The year previous to the Whites' first visit to Dansville had been full of anxious days in which they had learned firsthand of the value of the light they were receiving on the care of their bodies and the treatment of the sick. First, in the winter of 1863, was a battle with the dreaded diphtheria. Helplessly physicians and parents reached out for means of combating the disease. The Review of January 13, 1863, reprinted an item, taken from an Illinois paper, under the title "The Diphtheria Scourge in Western Illinois." A portion read:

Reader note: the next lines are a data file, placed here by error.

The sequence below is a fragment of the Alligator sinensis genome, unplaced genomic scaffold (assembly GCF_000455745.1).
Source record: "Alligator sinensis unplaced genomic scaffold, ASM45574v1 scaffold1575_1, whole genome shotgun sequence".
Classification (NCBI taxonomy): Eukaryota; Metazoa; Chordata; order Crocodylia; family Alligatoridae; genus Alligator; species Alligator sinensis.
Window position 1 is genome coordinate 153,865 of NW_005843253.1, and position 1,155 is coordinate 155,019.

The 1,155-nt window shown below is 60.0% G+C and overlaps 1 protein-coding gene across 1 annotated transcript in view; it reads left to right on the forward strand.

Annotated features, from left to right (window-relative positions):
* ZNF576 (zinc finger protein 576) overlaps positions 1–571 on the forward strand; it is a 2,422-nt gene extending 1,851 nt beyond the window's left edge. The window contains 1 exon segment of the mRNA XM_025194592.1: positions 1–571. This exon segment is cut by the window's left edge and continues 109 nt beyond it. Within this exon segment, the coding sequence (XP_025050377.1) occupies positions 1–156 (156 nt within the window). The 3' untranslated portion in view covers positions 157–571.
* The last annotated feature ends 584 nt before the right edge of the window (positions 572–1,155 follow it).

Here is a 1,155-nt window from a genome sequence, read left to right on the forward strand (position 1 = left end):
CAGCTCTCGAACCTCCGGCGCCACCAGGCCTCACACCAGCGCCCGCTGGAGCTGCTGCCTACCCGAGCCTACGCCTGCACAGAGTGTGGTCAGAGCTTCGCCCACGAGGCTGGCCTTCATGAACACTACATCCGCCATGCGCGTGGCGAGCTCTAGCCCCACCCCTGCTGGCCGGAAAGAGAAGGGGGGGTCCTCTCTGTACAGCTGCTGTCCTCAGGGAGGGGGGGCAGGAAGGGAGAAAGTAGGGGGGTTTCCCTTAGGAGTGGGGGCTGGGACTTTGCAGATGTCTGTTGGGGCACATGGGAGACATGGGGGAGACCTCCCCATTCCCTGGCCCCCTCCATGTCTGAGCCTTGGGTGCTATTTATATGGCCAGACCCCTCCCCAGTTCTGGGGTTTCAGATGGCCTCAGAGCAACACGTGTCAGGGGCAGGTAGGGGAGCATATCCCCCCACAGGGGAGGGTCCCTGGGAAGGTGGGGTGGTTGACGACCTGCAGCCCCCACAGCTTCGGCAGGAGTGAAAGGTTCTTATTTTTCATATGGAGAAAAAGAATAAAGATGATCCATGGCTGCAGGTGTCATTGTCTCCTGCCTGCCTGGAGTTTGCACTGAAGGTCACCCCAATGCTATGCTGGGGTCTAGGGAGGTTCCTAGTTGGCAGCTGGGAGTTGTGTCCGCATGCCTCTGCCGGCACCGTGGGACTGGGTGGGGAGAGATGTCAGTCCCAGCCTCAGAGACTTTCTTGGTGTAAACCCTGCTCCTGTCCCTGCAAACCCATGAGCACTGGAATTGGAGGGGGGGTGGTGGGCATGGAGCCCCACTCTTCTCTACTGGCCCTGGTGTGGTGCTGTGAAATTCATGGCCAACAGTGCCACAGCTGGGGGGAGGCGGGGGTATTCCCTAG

The diphtheria has been raging throughout the country to an alarming extent, and seems, to a great extent, to baffle the skill of physicians. It is confined almost exclusively to children, and when once under headway, death is almost certain to be the result. It will pass through whole towns, missing scarcely a family, and in some instances whole families of children have been swept away by it.